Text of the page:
Tuesday, March 8, 2011

When you think pawnshop, you think images of skid row areas and thieves trading stolen jewelry for cash. Not any more. More “respectable” people are having cash problems these days just as the really poor was always looking for anything they could trade for hard cash. In 2011, pawn and loan chains are gaining new respect. They’re filling a spot that most banks don’t provide. They offer modest loans.
Now we have big companies that specialize in small loans and they are thriving. “EZ Corp.” and “Cash America International” are two of the biggest pawnshop chains that have attained profitability by offering loans of mostly $50 to $200 for working people. One factor in the success of these types of businesses is their shift to a more upbeat image. Their advertising suggests that trading jewelry in pawnshops is comparable to selling your stuff on E-Bay. In the past, there was a stigma attached to people who had to sell their precious possessions.
How people see pawnshops in media has also changed. In 1964, Rod Steiger played a troubled shopkeeper in then film “The Pawnbroker.” In 2011 “Pawn Stars,” a popular show on cable TV’s History Channel, depicts three generations of pawnbrokers in Las Vegas, helping clients survive the recession. Pawnshops are state-regulated and charge 10% to 20% interest monthly for two or three months in most states. If the loan isn’t repaid, it can sell the item.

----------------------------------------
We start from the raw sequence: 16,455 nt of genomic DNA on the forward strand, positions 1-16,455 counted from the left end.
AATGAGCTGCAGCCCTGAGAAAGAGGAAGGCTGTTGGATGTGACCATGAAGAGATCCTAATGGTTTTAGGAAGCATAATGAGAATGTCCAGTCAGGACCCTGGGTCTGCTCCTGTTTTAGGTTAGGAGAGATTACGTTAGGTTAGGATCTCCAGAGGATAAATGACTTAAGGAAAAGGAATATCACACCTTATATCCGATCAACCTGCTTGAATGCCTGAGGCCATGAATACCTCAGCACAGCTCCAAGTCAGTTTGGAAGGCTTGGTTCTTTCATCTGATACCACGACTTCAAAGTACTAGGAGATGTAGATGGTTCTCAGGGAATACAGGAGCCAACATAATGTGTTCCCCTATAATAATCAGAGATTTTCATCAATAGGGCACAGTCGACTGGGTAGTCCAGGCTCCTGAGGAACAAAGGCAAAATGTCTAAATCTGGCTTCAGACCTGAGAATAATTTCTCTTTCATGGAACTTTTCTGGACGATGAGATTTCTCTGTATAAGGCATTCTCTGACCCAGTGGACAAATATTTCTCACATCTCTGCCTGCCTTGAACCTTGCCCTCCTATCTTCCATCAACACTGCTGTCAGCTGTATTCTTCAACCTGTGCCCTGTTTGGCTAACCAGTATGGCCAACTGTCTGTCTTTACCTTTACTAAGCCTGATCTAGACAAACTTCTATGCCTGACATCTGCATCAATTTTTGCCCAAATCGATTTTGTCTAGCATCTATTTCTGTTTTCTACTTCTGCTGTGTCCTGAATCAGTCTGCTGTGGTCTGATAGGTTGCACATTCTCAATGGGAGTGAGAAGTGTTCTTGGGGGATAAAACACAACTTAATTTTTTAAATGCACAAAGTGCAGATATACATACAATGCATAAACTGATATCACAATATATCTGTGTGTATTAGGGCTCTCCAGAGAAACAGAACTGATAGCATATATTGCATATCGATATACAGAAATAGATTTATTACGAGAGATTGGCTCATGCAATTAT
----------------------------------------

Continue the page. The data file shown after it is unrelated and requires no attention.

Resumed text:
EZ Corp. and Cash America target middle-class and working-class consumers that earn $30,000 to $80,000 a year. Many clients are hourly wage earners who face a shortfall triggered by a costly medical bill or anything requiring several hundred dollars in cash. Pawnshop respectability surged when the economy faltered. Pawnshops serve the middleclass who now are cut off from credit, as well as the millions of Americans who don’t bank and have no checking or savings accounts.
Now pawnshops are increasing in popularity because it is a no-hassle way to get quick cash especially for the working-class clients that banks regard as risky clients. There are restaurant owners that are loosing business because no one can afford to go out to dinner like they used to. These restaurants are cashing in their personal belongings for quick cash to keep payroll and other expenses going until people start going out often again.

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